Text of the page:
The shopping season kicks off on 11 November, with the 11.11 Global Shopping Holiday (formerly Singles’ Day). According to analysts, Alibaba and its merchants are on track to rack up $45 billion worth of sales on Singles Day alone , up from $38 billion last year . And if last year’s results are anything to go by, a large proportion of those sales will go to non-Chinese companies. Last year brands such as Bose, Estée Lauder, Gap, Levi’s, Nike, The North Face and Apple all made over 1 billion yuan ($143 million) on Singles’ Day .
Increasingly, US and European consumers are also participating in Singles’ Day. However, both markets shift into proper holiday mode with Black Friday on 27 November. And there is every indication that this, too, will be bigger in 2020 than ever before.
Adobe Marketing Insights predicts a 20% increase in e-commerce spend over the Black Friday to Cyber Monday weekend . Looking at the holiday season as a whole, Deloitte forecasts that seasonal e-commerce — online spending is expected to grow by up to 35%, compared with just 14% last year .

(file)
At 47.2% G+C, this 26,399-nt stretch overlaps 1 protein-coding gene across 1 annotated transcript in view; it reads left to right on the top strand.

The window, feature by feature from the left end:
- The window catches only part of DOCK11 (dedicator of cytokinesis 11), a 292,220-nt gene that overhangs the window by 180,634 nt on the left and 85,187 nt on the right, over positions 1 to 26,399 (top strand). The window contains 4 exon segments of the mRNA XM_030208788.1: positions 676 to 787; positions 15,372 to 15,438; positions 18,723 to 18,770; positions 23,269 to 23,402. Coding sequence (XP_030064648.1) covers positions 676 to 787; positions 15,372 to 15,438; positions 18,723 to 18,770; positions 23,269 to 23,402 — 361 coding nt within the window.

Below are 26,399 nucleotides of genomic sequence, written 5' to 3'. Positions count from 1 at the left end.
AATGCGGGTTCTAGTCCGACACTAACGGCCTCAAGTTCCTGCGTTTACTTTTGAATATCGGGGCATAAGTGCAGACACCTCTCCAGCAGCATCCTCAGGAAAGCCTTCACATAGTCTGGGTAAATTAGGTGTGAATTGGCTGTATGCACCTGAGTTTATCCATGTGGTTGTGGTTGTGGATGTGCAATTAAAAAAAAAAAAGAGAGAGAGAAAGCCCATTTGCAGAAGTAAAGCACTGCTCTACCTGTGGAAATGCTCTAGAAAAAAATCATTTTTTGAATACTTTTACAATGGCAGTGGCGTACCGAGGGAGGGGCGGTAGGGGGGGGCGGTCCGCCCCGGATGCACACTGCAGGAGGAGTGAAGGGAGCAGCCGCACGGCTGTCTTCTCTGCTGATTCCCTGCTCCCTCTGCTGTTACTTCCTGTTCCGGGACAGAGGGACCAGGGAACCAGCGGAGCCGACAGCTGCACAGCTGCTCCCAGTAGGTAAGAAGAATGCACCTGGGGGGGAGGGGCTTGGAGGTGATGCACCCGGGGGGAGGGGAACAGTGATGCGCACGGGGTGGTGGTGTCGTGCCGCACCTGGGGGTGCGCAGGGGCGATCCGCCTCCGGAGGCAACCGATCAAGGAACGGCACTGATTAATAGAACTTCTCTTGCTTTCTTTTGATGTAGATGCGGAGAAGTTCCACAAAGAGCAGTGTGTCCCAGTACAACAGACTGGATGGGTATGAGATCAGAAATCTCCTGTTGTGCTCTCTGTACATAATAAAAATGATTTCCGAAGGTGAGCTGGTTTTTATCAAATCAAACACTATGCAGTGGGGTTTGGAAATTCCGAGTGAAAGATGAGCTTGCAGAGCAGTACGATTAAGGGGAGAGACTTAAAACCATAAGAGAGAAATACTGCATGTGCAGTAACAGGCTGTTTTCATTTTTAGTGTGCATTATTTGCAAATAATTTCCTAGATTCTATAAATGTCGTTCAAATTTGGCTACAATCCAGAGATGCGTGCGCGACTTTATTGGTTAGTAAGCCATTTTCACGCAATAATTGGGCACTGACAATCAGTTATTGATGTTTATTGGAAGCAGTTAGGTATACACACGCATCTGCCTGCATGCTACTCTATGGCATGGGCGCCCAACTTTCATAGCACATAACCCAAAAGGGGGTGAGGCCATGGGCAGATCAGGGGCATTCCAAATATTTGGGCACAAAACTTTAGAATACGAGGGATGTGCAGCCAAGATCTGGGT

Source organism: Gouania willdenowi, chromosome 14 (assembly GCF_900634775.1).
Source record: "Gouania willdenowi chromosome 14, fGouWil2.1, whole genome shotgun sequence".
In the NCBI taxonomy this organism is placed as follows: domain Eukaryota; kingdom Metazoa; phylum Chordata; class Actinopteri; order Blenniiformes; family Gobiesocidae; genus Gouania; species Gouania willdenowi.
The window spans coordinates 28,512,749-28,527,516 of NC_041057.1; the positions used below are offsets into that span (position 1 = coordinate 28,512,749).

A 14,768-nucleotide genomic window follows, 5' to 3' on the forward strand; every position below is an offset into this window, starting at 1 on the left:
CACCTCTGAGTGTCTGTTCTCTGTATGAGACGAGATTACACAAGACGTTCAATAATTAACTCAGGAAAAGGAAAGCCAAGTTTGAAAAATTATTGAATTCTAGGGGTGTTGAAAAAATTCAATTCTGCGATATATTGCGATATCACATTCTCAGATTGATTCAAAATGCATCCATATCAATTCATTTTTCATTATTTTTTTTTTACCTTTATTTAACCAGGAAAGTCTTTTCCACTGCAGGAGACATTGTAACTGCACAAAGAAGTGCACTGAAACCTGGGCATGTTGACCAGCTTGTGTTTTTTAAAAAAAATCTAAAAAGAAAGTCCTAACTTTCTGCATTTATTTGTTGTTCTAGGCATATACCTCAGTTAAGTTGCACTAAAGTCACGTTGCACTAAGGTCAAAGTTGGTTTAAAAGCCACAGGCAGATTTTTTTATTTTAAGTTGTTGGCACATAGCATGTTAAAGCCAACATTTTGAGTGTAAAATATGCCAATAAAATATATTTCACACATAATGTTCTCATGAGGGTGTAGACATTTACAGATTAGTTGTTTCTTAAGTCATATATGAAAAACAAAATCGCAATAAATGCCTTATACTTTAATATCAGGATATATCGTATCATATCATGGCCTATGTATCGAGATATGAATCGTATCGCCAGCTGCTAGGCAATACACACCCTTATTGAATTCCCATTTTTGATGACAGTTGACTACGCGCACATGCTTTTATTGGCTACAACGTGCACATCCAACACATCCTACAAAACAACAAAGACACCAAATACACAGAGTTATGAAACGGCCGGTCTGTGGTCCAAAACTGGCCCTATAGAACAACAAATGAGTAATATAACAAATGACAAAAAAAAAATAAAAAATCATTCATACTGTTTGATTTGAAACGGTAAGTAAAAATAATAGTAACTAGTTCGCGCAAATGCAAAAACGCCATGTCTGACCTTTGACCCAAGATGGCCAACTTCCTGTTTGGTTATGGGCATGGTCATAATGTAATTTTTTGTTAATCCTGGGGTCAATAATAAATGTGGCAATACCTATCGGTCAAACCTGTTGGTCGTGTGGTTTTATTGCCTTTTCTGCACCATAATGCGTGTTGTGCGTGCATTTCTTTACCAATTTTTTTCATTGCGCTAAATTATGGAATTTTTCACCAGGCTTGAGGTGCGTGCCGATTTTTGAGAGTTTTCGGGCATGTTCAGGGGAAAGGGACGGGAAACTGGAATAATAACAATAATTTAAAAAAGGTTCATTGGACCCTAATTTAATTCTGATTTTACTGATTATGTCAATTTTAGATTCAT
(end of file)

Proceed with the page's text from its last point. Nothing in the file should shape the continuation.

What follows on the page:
But that doesn’t mean you can just relax and wait for the holiday season sales to rack up. As well as driving customers online, lockdown has also disrupted brand loyalties. During lockdown more than two-thirds of customers in some markets have tried a new product or service and of these, a quarter do not plan to return to their old habits once lockdown has ended .
Old shopping loyalties have been upended, and that means their holiday-season shopping is up for grabs.
For instance, 43% of over-65s are now shopping online compared to just 16% before lockdown . For online merchants the grandparent present budget just became accessible. But to win your share of it, you have to provide a customer experience that this demographic will love.
Making the checkout page a priority
The question then, is how to prepare your merchants’ or your own e-commerce site for the holiday shopping season. It’s only a few weeks until Black Friday, so there’s no time to lose. You need to find out where gaps are in your customer journey, and plug them, before those customers run away to someone else.
The customer experience at checkout is particularly crucial. One of the surest ways to lose customer trust at the checkout, is by not offering shoppers’ preferred payment methods. According to research by PPRO, up to 50% of customers have abandoned a transaction because the merchant did not offer their preferred payment method .